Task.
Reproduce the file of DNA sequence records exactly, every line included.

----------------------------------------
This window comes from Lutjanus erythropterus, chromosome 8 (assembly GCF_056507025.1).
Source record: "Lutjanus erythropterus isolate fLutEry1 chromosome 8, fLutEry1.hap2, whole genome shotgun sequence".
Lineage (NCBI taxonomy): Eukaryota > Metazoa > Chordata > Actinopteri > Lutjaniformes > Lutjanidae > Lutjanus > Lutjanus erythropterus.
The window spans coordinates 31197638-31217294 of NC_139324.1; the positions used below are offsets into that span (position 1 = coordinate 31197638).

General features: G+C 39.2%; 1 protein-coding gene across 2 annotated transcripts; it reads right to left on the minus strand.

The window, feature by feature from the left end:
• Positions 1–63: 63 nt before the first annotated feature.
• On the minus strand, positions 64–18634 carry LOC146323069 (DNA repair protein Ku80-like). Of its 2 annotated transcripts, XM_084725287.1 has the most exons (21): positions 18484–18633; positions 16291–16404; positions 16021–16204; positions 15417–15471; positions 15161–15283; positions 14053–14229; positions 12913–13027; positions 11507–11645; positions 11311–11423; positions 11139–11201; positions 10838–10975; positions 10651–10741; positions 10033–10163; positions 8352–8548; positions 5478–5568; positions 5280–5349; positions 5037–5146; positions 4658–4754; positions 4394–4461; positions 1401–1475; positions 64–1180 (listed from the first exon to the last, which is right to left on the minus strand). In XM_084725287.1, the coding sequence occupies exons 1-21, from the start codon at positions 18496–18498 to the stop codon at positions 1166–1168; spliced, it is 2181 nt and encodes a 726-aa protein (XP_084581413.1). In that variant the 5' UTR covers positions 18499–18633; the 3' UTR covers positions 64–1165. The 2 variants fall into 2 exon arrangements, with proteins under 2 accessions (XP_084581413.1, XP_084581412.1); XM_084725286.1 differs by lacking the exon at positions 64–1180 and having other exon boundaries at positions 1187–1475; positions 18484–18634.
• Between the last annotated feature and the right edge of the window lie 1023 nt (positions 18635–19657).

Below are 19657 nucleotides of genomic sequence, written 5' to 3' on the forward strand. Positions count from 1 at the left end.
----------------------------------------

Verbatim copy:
This window comes from Lutjanus erythropterus, chromosome 8 (assembly GCF_056507025.1).
Source record: "Lutjanus erythropterus isolate fLutEry1 chromosome 8, fLutEry1.hap2, whole genome shotgun sequence".
Lineage (NCBI taxonomy): Eukaryota > Metazoa > Chordata > Actinopteri > Lutjaniformes > Lutjanidae > Lutjanus > Lutjanus erythropterus.
The window spans coordinates 31197638-31217294 of NC_139324.1; the positions used below are offsets into that span (position 1 = coordinate 31197638).

General features: G+C 39.2%; 1 protein-coding gene across 2 annotated transcripts; it reads right to left on the minus strand.

The window, feature by feature from the left end:
• Positions 1–63: 63 nt before the first annotated feature.
• On the minus strand, positions 64–18634 carry LOC146323069 (DNA repair protein Ku80-like). Of its 2 annotated transcripts, XM_084725287.1 has the most exons (21): positions 18484–18633; positions 16291–16404; positions 16021–16204; positions 15417–15471; positions 15161–15283; positions 14053–14229; positions 12913–13027; positions 11507–11645; positions 11311–11423; positions 11139–11201; positions 10838–10975; positions 10651–10741; positions 10033–10163; positions 8352–8548; positions 5478–5568; positions 5280–5349; positions 5037–5146; positions 4658–4754; positions 4394–4461; positions 1401–1475; positions 64–1180 (listed from the first exon to the last, which is right to left on the minus strand). In XM_084725287.1, the coding sequence occupies exons 1-21, from the start codon at positions 18496–18498 to the stop codon at positions 1166–1168; spliced, it is 2181 nt and encodes a 726-aa protein (XP_084581413.1). In that variant the 5' UTR covers positions 18499–18633; the 3' UTR covers positions 64–1165. The 2 variants fall into 2 exon arrangements, with proteins under 2 accessions (XP_084581413.1, XP_084581412.1); XM_084725286.1 differs by lacking the exon at positions 64–1180 and having other exon boundaries at positions 1187–1475; positions 18484–18634.
• Between the last annotated feature and the right edge of the window lie 1023 nt (positions 18635–19657).

Below are 19657 nucleotides of genomic sequence, written 5' to 3' on the forward strand. Positions count from 1 at the left end.